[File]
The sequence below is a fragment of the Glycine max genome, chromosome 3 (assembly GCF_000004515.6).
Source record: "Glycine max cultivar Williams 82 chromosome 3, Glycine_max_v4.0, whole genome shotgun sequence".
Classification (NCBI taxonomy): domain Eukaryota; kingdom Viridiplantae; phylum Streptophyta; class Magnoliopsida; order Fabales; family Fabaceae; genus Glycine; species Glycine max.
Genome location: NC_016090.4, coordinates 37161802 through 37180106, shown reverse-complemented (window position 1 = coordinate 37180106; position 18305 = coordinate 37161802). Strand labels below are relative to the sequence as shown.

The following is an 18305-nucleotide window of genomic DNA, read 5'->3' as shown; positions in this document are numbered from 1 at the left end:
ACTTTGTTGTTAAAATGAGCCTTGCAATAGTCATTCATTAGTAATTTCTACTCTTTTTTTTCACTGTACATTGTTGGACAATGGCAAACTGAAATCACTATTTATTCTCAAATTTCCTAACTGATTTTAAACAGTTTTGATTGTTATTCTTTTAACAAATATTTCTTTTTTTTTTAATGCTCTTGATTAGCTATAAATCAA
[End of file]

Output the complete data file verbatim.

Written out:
The sequence below is a fragment of the Glycine max genome, chromosome 3 (assembly GCF_000004515.6).
Source record: "Glycine max cultivar Williams 82 chromosome 3, Glycine_max_v4.0, whole genome shotgun sequence".
Classification (NCBI taxonomy): domain Eukaryota; kingdom Viridiplantae; phylum Streptophyta; class Magnoliopsida; order Fabales; family Fabaceae; genus Glycine; species Glycine max.
Genome location: NC_016090.4, coordinates 37161802 through 37180106, shown reverse-complemented (window position 1 = coordinate 37180106; position 18305 = coordinate 37161802). Strand labels below are relative to the sequence as shown.

The following is an 18305-nucleotide window of genomic DNA, read 5'->3' as shown; positions in this document are numbered from 1 at the left end:
ACTTTGTTGTTAAAATGAGCCTTGCAATAGTCATTCATTAGTAATTTCTACTCTTTTTTTTCACTGTACATTGTTGGACAATGGCAAACTGAAATCACTATTTATTCTCAAATTTCCTAACTGATTTTAAACAGTTTTGATTGTTATTCTTTTAACAAATATTTCTTTTTTTTTTAATGCTCTTGATTAGCTATAAATCAA